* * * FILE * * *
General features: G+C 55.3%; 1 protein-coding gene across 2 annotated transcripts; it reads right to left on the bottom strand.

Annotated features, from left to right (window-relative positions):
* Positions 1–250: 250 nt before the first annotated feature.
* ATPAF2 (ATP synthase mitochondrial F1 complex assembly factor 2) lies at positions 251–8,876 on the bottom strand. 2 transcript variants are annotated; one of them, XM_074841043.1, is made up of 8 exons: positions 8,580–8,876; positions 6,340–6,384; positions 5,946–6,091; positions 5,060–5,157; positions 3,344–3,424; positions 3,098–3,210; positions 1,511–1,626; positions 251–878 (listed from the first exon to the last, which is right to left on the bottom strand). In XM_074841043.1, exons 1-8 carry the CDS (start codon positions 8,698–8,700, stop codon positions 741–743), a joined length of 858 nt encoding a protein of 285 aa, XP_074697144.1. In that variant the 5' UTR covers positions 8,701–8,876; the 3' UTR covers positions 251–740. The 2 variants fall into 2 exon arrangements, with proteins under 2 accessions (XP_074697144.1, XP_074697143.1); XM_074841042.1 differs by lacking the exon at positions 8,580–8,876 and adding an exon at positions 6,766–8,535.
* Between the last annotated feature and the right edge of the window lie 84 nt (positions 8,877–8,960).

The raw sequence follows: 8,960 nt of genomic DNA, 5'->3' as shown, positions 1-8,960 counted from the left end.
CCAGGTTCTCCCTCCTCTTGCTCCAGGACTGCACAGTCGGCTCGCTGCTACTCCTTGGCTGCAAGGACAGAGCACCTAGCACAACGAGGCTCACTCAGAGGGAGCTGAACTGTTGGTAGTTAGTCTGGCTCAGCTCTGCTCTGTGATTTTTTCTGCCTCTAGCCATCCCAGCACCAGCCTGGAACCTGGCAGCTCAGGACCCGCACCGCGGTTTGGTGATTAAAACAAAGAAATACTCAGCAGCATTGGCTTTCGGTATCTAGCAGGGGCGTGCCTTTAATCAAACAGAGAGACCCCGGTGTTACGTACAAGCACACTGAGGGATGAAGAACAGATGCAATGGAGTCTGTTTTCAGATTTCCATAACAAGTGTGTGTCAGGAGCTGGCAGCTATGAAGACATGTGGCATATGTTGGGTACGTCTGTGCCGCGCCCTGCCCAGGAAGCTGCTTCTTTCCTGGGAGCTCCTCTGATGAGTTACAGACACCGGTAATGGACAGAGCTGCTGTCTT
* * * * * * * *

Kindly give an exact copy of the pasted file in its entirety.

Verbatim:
General features: G+C 55.3%; 1 protein-coding gene across 2 annotated transcripts; it reads right to left on the bottom strand.

Annotated features, from left to right (window-relative positions):
* Positions 1–250: 250 nt before the first annotated feature.
* ATPAF2 (ATP synthase mitochondrial F1 complex assembly factor 2) lies at positions 251–8,876 on the bottom strand. 2 transcript variants are annotated; one of them, XM_074841043.1, is made up of 8 exons: positions 8,580–8,876; positions 6,340–6,384; positions 5,946–6,091; positions 5,060–5,157; positions 3,344–3,424; positions 3,098–3,210; positions 1,511–1,626; positions 251–878 (listed from the first exon to the last, which is right to left on the bottom strand). In XM_074841043.1, exons 1-8 carry the CDS (start codon positions 8,698–8,700, stop codon positions 741–743), a joined length of 858 nt encoding a protein of 285 aa, XP_074697144.1. In that variant the 5' UTR covers positions 8,701–8,876; the 3' UTR covers positions 251–740. The 2 variants fall into 2 exon arrangements, with proteins under 2 accessions (XP_074697144.1, XP_074697143.1); XM_074841042.1 differs by lacking the exon at positions 8,580–8,876 and adding an exon at positions 6,766–8,535.
* Between the last annotated feature and the right edge of the window lie 84 nt (positions 8,877–8,960).

The raw sequence follows: 8,960 nt of genomic DNA, 5'->3' as shown, positions 1-8,960 counted from the left end.
CCAGGTTCTCCCTCCTCTTGCTCCAGGACTGCACAGTCGGCTCGCTGCTACTCCTTGGCTGCAAGGACAGAGCACCTAGCACAACGAGGCTCACTCAGAGGGAGCTGAACTGTTGGTAGTTAGTCTGGCTCAGCTCTGCTCTGTGATTTTTTCTGCCTCTAGCCATCCCAGCACCAGCCTGGAACCTGGCAGCTCAGGACCCGCACCGCGGTTTGGTGATTAAAACAAAGAAATACTCAGCAGCATTGGCTTTCGGTATCTAGCAGGGGCGTGCCTTTAATCAAACAGAGAGACCCCGGTGTTACGTACAAGCACACTGAGGGATGAAGAACAGATGCAATGGAGTCTGTTTTCAGATTTCCATAACAAGTGTGTGTCAGGAGCTGGCAGCTATGAAGACATGTGGCATATGTTGGGTACGTCTGTGCCGCGCCCTGCCCAGGAAGCTGCTTCTTTCCTGGGAGCTCCTCTGATGAGTTACAGACACCGGTAATGGACAGAGCTGCTGTCTT